Quantcast

Full Version     |     Sign Up     |     Login



Browse   |   Reviews   |   Pop   Blogs   Forum
Community   |   Promoted   |   Followed   |   Staff


Sex: Sexy vs. Sex

by JoyfulSanity   //   8:58 PM on 01.29.2013

Sex.

It's been on many a gamer's mind as of late, which means we can consider ourselves among those who have discussed literary criticism since the beginning of time. That might seem to be a very weird and vague blanket statement, but let me explain. You see, we sometimes can think of the way sex is depicted in videogames as a new and recent problem that is unique to videogames. Nothing could be further from the truth. From Plato's Symposium dealing with elements of pedophilia, to Thomas Mann's Death in Venice dealing with the narrator stalking a young boy, to Narbokov's controversial Lolita detailing the graphic relationship between a man and his 12 year old step daughter... okay maybe I'm picking some bad examples.


The trailer for the 1962 film adaptation of Lolita, directed by Stanley Kubrick


MY POINT IS that sex is a broad and nuanced topic that will be constantly struggled with as long as there is media to be discussed by people. And I don't just mean sex as something we scoff at and brush under the rug because it's dirty and filthy. Hell, Lolita is something we study in universities and consider a literary classic, and let me reiterate that it's about the sexual relationship between a grown man and his 12 year old step daughter. Sex is something that, for better or for worse, society is fascinated with, and the sooner we acknowledge this when discussing sex in videogames, the clearer our arguments will be in the end.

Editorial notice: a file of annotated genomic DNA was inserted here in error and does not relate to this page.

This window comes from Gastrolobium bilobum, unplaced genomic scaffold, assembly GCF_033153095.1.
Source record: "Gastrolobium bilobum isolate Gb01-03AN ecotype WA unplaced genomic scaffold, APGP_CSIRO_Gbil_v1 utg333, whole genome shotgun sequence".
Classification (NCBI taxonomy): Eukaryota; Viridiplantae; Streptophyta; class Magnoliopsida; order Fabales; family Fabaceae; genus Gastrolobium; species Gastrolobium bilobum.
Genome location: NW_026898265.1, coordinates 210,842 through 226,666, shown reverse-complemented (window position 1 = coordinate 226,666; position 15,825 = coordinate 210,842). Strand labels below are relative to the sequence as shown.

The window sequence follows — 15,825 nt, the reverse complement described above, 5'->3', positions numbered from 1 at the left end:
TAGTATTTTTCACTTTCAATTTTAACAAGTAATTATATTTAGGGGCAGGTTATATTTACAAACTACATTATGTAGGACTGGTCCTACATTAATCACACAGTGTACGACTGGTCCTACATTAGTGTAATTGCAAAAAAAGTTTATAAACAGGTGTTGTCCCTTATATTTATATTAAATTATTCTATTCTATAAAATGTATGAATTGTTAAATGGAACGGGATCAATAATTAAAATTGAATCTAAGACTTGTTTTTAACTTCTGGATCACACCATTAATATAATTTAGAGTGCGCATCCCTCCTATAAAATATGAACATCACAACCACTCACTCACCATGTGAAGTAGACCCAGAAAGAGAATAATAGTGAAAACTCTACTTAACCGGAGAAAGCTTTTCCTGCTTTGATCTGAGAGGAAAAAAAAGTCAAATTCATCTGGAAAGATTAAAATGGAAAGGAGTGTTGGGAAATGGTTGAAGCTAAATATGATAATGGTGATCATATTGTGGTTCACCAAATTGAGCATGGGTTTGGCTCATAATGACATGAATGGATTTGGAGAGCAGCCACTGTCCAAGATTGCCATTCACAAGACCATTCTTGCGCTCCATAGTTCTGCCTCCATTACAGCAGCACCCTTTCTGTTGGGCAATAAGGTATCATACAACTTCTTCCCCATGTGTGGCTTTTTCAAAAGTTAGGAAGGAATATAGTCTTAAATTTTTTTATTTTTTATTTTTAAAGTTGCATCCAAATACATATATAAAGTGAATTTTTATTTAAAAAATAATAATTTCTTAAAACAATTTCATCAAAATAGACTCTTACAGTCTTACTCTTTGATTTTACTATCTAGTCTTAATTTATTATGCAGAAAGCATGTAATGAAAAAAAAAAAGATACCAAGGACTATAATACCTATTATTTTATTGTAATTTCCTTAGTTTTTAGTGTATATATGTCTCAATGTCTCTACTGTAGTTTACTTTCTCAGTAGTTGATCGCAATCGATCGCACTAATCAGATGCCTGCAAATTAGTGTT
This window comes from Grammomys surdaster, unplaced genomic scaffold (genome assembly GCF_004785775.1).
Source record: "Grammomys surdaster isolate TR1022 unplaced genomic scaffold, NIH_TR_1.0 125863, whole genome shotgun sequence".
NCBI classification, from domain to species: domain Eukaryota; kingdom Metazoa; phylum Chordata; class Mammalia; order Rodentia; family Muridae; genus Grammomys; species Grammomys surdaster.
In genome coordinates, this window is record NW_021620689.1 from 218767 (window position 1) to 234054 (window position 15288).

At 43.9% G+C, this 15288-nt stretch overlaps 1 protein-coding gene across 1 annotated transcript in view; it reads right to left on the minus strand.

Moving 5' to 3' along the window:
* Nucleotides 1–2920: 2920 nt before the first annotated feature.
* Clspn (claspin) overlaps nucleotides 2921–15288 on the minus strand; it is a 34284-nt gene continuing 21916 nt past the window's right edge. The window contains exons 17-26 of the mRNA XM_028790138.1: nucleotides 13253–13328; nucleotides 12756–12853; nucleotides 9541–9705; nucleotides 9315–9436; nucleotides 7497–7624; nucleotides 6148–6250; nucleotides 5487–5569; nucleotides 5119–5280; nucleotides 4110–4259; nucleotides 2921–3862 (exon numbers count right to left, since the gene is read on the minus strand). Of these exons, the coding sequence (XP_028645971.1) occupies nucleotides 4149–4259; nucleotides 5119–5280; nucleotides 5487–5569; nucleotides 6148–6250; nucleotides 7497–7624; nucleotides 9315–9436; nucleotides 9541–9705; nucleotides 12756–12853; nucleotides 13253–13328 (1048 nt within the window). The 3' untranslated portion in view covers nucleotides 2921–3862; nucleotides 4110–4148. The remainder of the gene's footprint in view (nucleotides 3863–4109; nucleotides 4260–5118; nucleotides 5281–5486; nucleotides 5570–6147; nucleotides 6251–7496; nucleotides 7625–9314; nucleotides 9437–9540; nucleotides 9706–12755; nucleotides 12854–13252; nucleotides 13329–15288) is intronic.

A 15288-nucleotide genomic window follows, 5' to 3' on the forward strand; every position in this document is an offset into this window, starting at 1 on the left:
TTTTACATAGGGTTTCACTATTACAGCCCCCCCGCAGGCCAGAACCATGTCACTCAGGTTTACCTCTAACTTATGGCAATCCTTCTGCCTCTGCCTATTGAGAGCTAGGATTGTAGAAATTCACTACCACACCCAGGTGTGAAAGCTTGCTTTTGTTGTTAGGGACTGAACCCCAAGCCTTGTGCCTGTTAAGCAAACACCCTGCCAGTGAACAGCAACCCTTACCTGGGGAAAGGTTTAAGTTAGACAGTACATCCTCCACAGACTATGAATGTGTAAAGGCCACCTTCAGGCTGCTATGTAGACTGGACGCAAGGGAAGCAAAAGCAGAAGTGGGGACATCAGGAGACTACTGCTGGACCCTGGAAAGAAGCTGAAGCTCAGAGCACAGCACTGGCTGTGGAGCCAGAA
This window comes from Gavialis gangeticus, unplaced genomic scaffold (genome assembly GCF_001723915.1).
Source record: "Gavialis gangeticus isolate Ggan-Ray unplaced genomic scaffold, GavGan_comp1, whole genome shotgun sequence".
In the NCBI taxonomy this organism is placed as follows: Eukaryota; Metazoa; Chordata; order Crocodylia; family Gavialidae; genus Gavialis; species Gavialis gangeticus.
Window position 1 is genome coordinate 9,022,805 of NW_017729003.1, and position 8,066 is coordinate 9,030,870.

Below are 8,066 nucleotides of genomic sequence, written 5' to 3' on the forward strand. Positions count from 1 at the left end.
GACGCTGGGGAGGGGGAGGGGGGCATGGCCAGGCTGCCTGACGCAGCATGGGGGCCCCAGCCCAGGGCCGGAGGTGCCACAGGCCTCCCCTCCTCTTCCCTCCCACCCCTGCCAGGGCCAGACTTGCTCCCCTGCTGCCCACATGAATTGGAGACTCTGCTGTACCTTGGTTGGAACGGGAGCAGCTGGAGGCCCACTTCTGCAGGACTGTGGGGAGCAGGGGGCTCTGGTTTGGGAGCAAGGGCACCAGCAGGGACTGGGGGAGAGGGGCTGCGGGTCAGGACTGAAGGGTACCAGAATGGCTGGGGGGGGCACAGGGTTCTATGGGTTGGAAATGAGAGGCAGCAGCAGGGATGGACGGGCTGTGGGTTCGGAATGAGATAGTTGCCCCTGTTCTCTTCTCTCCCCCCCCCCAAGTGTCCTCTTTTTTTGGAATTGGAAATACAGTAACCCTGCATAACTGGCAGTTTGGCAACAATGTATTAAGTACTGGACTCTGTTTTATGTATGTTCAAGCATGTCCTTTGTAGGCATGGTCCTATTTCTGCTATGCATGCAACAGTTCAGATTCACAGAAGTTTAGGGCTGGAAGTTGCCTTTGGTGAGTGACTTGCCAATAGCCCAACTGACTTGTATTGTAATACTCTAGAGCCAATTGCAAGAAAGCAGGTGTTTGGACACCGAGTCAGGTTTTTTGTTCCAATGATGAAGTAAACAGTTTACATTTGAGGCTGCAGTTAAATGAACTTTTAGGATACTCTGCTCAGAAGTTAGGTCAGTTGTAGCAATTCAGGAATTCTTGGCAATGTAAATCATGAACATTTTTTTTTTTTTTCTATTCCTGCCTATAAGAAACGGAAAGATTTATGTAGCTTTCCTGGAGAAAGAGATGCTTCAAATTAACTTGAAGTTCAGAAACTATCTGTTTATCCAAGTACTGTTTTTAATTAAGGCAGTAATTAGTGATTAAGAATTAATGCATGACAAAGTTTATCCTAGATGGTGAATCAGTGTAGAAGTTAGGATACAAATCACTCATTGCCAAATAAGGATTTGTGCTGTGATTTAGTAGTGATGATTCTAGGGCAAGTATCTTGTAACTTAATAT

As the title might indicate, I've tried to divide the subject of sex into two different talking points. While sex seems to imply sexy and sexy is thought to lead to sex, the two are actually quite different despite usually being lumped together. As an up front disclaimer, I am not exactly a gender studies major or something even a little qualified to talk so authoritatively on these subjects. What I am, however, is a guy who wishes to have a conversation about the subject, and I hope that what I bring to light in this blog will help conversations about sex in videogames to become clearer in what they are actually addressing.

The Sexy

The first definition that comes up when we search the word "sexy" is:

1. Arousing or tending to arouse sexual desire or interest.
2. Slang Highly appealing or interesting; attractive

In other words, whether we're talking about heaving breasts in Dead or Alive or heaving breasts in videogames that aren't Dead or Alive, we're talking about what is "sexy" and not exactly "sex." These are things that are meant to titilate us or otherwise get us excited in our no-no parts. When we hear the words "sex sells" in advertising, in truth the phrase actually means "sexy sells."


Not actually pictured: Sex


So what is there to talk about "sexy" in videogames?

On one hand, sexy images practically define marketing across all forms of media.The very fact that "sexy" goes hand in hand with "marketing" makes any sort of artistic or otherwise worthwhile value in "sexy" seem absurd. How is one meant to justify heavily armored men standing next to barbie doll proportioned women who are wearing barely enough armor to make them appropriate on a public beach, let alone a battlefield? In most cases, it's probably impossible.

Yet let's not forget that many classic pieces of art have depicted naked or sexually provocative men and women, which goes to show the importance of the context that sexiness is used. For example, during the play Equus - a play you may or may not know as the story of a guy who gets off to horses - there is one part that features both a male and female character practically naked (or actually naked, depending on what production you see). Yet, without spoiling the story, it's safe to say that the audience will likely know that this type of sexually provocative content exists for the sake of adding meaning to the story. If we saw these two characters on a billboard trying to sell us 2013 BBQ Cola Car Insurance Online, we would dismiss it as pointless fluff because of the change in context. And because Videogames are a form of media full of all kinds of potential, there's no reason to say that sexy can't be used meaningfully.